11. A backlit display, said display comprising:
an at least partially light transmissive outer cover;
at least one light source means for illuminating at least a portion of said cover; and
an at least partially light transmissive layer located at least partially between said outer cover and said light source means, said layer including at least one means for reducing light transmittance in a direction parallel to said backlit display, said reducing means comprising at least one slot, said at least one slot not completely surrounding at least one limited area of said cover.
12. A backlit display according to claim 11, wherein said reducing means includes a plurality of slots, each of said slots partially surrounding said limited area, each of said slots separated from an adjacent slot by a portion of said light transmissive layer.
13. A backlit display according to claim 11, wherein said at least one light source means comprises at least one light emitting diode.
14. A backlit display according to claim 11, wherein said at least partially light transmissive outer cover comprises a means for diffusing light passing therethrough.
15. A multi-layer backlit membrane switch, said switch comprising:
an at least partially light transmissive external membrane switch cover;
at least one electrical switch;
at least one light source means for illuminating at least a portion of said cover, said at least one light source means having a light intensity distribution along said at least a portion of said cover;
at least one means for modifying said light intensity distribution along said at least a portion of said cover, said modifying means located at least partially between said light source and said switch cover and comprising a variable transmittance layer, wherein said layer is comprised of an at least partially light transmissive material, at least portions of which are covered by a material at least partially reflective of visible light from said light source means, said covered portions comprising a percentage of the area of said layer, said percentage varying along said layer;
a further visible light reflective layer means, located with said light source means at least partially between said light reflective layer means and said switch cover, for reflecting visible light from said at least partially reflective material back towards said switch cover; and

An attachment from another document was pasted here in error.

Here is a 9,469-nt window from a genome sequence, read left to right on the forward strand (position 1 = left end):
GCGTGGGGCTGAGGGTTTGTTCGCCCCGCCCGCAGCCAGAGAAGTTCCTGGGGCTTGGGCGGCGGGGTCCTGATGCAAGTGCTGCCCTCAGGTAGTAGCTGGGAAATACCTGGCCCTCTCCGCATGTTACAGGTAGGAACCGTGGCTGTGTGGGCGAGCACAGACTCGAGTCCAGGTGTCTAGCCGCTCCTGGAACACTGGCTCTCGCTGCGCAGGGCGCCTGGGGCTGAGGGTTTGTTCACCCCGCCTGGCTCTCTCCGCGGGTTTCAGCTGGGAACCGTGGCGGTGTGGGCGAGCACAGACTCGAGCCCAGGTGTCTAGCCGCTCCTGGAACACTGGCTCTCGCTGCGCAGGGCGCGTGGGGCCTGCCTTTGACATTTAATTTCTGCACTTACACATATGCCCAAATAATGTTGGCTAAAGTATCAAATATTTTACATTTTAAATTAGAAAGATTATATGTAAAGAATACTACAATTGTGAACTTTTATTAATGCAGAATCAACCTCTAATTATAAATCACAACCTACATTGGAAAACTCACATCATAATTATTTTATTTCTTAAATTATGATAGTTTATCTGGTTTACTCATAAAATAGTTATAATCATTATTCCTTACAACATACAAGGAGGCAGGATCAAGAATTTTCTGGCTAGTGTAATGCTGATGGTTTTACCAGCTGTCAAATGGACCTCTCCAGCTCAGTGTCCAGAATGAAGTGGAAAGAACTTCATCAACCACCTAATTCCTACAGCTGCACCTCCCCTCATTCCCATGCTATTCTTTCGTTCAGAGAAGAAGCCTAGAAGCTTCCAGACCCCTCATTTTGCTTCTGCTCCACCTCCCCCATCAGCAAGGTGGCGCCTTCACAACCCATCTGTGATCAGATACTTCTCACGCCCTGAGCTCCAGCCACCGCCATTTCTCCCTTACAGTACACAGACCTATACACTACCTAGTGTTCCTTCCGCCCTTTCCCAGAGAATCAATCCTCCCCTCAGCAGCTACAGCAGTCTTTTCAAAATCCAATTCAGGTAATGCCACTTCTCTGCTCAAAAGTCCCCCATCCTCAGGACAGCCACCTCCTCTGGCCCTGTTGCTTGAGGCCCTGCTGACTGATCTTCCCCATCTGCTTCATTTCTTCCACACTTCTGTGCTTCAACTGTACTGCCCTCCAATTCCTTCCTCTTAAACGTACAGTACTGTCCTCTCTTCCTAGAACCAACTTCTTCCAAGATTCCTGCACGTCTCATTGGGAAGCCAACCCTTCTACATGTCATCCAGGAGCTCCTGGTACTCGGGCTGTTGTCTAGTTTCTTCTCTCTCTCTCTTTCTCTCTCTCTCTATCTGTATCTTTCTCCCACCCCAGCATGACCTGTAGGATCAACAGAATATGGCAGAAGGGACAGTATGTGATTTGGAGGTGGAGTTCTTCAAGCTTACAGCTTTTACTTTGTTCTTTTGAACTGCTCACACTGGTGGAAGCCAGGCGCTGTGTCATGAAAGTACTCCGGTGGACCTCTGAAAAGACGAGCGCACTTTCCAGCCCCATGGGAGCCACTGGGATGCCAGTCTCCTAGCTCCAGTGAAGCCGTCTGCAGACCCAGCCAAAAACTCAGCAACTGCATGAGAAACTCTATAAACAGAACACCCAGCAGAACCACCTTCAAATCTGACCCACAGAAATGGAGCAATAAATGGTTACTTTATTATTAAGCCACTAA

an at least partially light transmissive spacer layer at least partially between said further visible light reflective layer means and said at least partially reflective material.
16. A multi-layer backlit membrane switch according to claim 15, wherein said covered portions of said variable transmittance layer is comprised of a plurality of dots of reflective material.
17. A multi-layer backlit membrane switch according to claim 16, wherein said reflective material has an area, and the area of reflective material per unit area of said variable transmittance layer increases and decreases in relation to increases and decreases in light intensity at said layer.
18. A multi-layer backlit membrane switch according to claim 17, wherein there is an even distribution of number of dots but the area of each dot increases and decreases in relation to increases and decreases in light intensity at said layer.
19. A multi-layer backlit membrane switch according to claim 17, wherein said dots are of equal area but the distribution density of dots increases and decreases in relation to increases and decreases in light intensity at said layer.
20. A multi-layer backlit membrane switch according to claim 15, wherein said covered portions of said variable transmittance layer is comprised of a dot of reflective material surrounded by a plurality of concentric circles of reflective material.
21. A multi-layer backlit membrane switch according to claim 20, wherein the reflective material has an area, and the area of reflective material per unit area of variable transmittance layer increases and decreases in relation to increases and decreases in light intensity at said layer.
22. A multi-layer backlit membrane switch according to claim 21, wherein there is an even distribution of number of rings but the area of each ring increases and decreases in relation to increases and decreases in light intensity at said layer.
23. A multi-layer backlit membrane switch according to claim 15, wherein said light source means is located on said reflective layer means.
24. A multi-layer backlit membrane switch according to claim 15, wherein said light source means extends at least partially through said reflective layer means.
25. A backlit display, said display comprising:
an at least partially light transmissive outer cover;
at least one light source means for illuminating at least a portion of said cover, said at least one light source means having a light intensity distribution along said at least a portion of said cover;
at least one means for modifying said light intensity distribution along said at least a portion of said cover, said modifying means located at least partially between said light source and said cover and comprising a variable transmittance layer, wherein said layer is comprised of an at least partially light transmissive material, at least portions of which are covered by a material at least partially reflective of visible light from said light source means, said covered portions comprising a percentage of the area of said layer, said percentage varying along said layer;